The Content Curve – 3d Content as a Special Format – Bits on Blocks – The Global Tofay

The Content Curve - 3d Content as a Special Format – Bits on Blocks - The Global Tofay Global Today

A mental model I am developing is how to think about 3d content is as a fourth format for content, extending a complexity curve from text to images to video (including audio) – and now 3d. A simple way to think about virtual worlds and experiences is format and access. 3d content is the format; hardware is the way we access it.

3d content sits in a special place on the content curve; it is categorically different to previous forms of digital content, and opens up an entirely new design space that will affect all industries. Let’s explore the content curve.

The content curve

We can think of four main forms of content: text, images, videos, and 3d.

Now, of course, the illustration above is just an image embedded in a blog post because (1) I’m lazy and (2) I want to be consistent. I could have made the text actual text, the video a Youtube embed, and the 3d content some sort of embedded 3d object that you can rotate – you’ve probably seen this on e-commerce websites). But you get the idea.

How is this useful? How does the content curve help our thinking?

As we move across the curve, the content becomes more complex in a number of ways (more on this in a bit), but also the design space, ie what we can do with the content, expands.

🖼️ We can do more with images than with text (images can contain text, and then there’s the graphical element).

📹 We can do more with videos than with images or text (videos can contain images and text, and then there’s the moving element).

🕹️ And we can do so much more with 3d content than we can with videos, images, or text (3d content can contain videos, images, and text, and then there’s the 3d bit).

Note: Just because we can do more with each form of content, it doesn’t mean the successor makes the predecessor redundant. Each content format has its place for sure, and excels at its job.

Complexity and Characteristics

As we move across the curve, the content becomes more complex in a number of ways:

  1. There are more dimensions. Text more or less goes in a straight line – it has width, it’s 1-d. Images take up width and height.- it’s 2-d. Videos add a new dimension – they take time to consume – determined by the content producer. 3d content is, well, 3-d and introduces a relational component (think VR or AR, where the content adapts as you move through space).
  2. The number of senses we use increases. With text and images we use our eyes only. With videos, we use eyes and ears. With 3d we use eyes, ears, and we input (hands?) in order to make the 3d scene change.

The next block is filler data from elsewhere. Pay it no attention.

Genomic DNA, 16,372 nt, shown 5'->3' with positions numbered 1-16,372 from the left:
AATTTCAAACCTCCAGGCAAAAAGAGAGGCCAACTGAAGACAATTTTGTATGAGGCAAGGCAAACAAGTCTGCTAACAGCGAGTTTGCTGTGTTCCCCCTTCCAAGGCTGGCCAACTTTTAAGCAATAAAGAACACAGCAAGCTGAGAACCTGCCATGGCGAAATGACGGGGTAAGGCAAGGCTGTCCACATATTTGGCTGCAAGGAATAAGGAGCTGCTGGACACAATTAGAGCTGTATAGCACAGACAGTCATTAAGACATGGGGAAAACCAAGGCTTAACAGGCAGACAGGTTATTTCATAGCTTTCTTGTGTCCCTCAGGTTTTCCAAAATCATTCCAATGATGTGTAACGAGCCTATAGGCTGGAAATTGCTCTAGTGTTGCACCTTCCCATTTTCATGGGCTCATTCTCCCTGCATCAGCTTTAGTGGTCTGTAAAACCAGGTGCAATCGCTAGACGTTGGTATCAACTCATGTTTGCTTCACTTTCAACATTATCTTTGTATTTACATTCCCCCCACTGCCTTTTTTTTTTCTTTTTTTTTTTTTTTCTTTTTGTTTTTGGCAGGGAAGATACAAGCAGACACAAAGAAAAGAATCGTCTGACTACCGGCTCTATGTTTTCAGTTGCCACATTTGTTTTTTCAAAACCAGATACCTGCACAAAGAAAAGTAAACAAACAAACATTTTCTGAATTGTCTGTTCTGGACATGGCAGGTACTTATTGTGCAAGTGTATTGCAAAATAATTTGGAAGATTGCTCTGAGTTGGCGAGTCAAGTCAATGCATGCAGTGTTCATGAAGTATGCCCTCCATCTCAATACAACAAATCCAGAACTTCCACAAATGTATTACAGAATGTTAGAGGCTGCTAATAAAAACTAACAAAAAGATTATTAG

3. The way we engage with content changes. With text and images, we are given the content; we can’t do anything with it. With videos we can play, pause and rewind. With 3d content, it is interactive, we have agency, and the content can be responsive. We can experience the same environment as other people simultaneously, and interact with the content such that it affects their experience; and you can engage socially with other users too. (Note: Just because we can engage more across the curve, it doesn’t mean the content is necessarily more engaging (compelling)… a good novel beats a lousy 3d game any day.)

And so the way we consume 3d differs. With text, images, and videos, we lean back to consume. The content is fed to us. With 3d, we lean forward to engage. We interact. (Yes, you can watch a video or stream of someone playing Minecraft, but that’s effectively a video format, rather than a 3d format.)

So now our content curve looks like this:

The Content Curve - 3d Content as a Special Format – Bits on Blocks - The Global Tofay Global Today

What does this mean?

While 3d can be described as “just another form of content”, it’s so much more than that. Its unique characteristics, as described above, allows for content that is that much more compelling and engaging than with just text, images, and video. Attention flows to compelling experiences. And money flows to where attention goes.

Together with the right access devices (AR/VR headsets, wearables, non-wearables such as smart mirrors, but yes, even our humble desktop, laptop, and mobile screens), 3d content opens up a completely new design space for digital content consumption and interaction.

3d content, whether accessed using headsets or screens, will change consumer patterns, retail behaviour, business processes, and entire industries. It opens up a new, vast, (virtual) world of possibilities. And, if you’ve got this far, you’ll notice I wrote this all without saying AI or Metaverse! (d’oh)


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